Kheiralla, it is of interest to note, found prophecies about the activities and person of Mīrzā Yaḥyā in both the Old and New Testaments. Again, in his bulky work Behá`U'lláh (Vol. 2) he writes:  "According to prophecy, Satan, the "adversary" of God should appear in the Kingdom, at the time of the "Manifestation", and, refusing to acknowledge his authority of revelation would be cast out, loosing the name which had been bestowed upon h1m. This name is the "Morning Star", "Sun of the East" or Subh‑i‑Ezel [sic.]. This casting down of Satan out of Heaven, is the battle between Michael and His angels against the "adversary" of God [cf. Isa.14:12f, Rev 12:7f, etc.]. By it we are taught that he should be cast from his high spiritual position, into the earth, meaning that h  shall become earthly, materially minded and belong to the party of Cain. In the 49th chapter of Jeremiah, the adversary is given the name of "Esau", in contradistinction to the "Manifestation" [i.e. Bahā`u~'llāh], who is termed "Jacob", implying that the "Satan" of the Kingdom, would be a brother of the Manifestation. All these prophecies were fulfiIled literally in Sub-i-Ezel [sic.], a brothor of Beha`U'Ilah, who had been appointed by the Bāb, but who, after the death of the Bāb, refused to acknowledge "He whom God shall manifest" [the Bābī  messiah, Man yuhiruhu'llāh ], thereby accomplishing his own dethronement and by his wickedness, being cast out of the Kingdom of God" (pp 417‑8)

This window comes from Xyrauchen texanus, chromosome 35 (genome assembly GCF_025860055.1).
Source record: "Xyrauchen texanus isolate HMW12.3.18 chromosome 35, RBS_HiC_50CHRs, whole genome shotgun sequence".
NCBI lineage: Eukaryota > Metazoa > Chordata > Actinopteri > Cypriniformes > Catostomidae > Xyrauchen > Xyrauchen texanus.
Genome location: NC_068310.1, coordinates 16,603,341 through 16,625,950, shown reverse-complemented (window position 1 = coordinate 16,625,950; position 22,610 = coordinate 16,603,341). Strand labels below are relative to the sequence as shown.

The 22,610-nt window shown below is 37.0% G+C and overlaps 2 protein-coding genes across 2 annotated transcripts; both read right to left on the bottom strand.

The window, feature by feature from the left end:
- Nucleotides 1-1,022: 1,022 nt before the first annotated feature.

"How art thou fallen from heaven, O Day Star, son of the Dawn! (Heb =        ). How are you cut down to the ground, you who laid the nations low! You said in your heart, `I will ascend to heaven; above the stars of God I will set my throne on high..I will make myself like the Most High (           ).  Isaiah 13:12f (RSV)